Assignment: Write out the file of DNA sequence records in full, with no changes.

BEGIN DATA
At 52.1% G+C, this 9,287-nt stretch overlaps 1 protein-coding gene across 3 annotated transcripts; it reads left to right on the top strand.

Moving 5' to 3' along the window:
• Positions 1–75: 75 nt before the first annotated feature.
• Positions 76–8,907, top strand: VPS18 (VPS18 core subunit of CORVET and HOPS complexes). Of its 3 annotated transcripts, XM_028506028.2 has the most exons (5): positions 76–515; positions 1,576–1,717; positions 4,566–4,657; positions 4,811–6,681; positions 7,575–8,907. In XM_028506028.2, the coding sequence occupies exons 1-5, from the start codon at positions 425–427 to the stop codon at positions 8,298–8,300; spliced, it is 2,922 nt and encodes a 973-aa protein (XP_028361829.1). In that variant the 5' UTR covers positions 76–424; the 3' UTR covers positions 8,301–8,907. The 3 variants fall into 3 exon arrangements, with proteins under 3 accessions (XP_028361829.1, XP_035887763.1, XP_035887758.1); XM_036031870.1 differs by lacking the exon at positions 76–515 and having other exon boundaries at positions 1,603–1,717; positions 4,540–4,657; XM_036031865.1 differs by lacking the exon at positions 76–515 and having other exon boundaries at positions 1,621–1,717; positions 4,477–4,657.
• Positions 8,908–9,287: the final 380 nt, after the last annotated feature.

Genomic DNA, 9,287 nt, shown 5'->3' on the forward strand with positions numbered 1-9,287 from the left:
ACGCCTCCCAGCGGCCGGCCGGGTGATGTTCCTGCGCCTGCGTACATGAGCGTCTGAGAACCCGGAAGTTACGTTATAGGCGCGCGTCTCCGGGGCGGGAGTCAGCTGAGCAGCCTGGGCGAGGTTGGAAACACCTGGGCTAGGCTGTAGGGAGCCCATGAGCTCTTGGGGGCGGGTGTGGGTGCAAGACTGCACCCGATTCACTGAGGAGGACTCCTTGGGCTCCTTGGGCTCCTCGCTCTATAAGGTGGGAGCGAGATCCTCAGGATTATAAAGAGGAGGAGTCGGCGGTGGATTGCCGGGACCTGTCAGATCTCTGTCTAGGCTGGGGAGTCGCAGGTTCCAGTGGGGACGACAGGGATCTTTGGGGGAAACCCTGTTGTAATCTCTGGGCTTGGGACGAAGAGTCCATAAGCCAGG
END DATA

At 52.1% G+C, this 9,287-nt stretch overlaps 1 protein-coding gene across 3 annotated transcripts; it reads left to right on the top strand.

Moving 5' to 3' along the window:
• Positions 1–75: 75 nt before the first annotated feature.
• Positions 76–8,907, top strand: VPS18 (VPS18 core subunit of CORVET and HOPS complexes). Of its 3 annotated transcripts, XM_028506028.2 has the most exons (5): positions 76–515; positions 1,576–1,717; positions 4,566–4,657; positions 4,811–6,681; positions 7,575–8,907. In XM_028506028.2, the coding sequence occupies exons 1-5, from the start codon at positions 425–427 to the stop codon at positions 8,298–8,300; spliced, it is 2,922 nt and encodes a 973-aa protein (XP_028361829.1). In that variant the 5' UTR covers positions 76–424; the 3' UTR covers positions 8,301–8,907. The 3 variants fall into 3 exon arrangements, with proteins under 3 accessions (XP_028361829.1, XP_035887763.1, XP_035887758.1); XM_036031870.1 differs by lacking the exon at positions 76–515 and having other exon boundaries at positions 1,603–1,717; positions 4,540–4,657; XM_036031865.1 differs by lacking the exon at positions 76–515 and having other exon boundaries at positions 1,621–1,717; positions 4,477–4,657.
• Positions 8,908–9,287: the final 380 nt, after the last annotated feature.

Genomic DNA, 9,287 nt, shown 5'->3' on the forward strand with positions numbered 1-9,287 from the left:
ACGCCTCCCAGCGGCCGGCCGGGTGATGTTCCTGCGCCTGCGTACATGAGCGTCTGAGAACCCGGAAGTTACGTTATAGGCGCGCGTCTCCGGGGCGGGAGTCAGCTGAGCAGCCTGGGCGAGGTTGGAAACACCTGGGCTAGGCTGTAGGGAGCCCATGAGCTCTTGGGGGCGGGTGTGGGTGCAAGACTGCACCCGATTCACTGAGGAGGACTCCTTGGGCTCCTTGGGCTCCTCGCTCTATAAGGTGGGAGCGAGATCCTCAGGATTATAAAGAGGAGGAGTCGGCGGTGGATTGCCGGGACCTGTCAGATCTCTGTCTAGGCTGGGGAGTCGCAGGTTCCAGTGGGGACGACAGGGATCTTTGGGGGAAACCCTGTTGTAATCTCTGGGCTTGGGACGAAGAGTCCATAAGCCAGG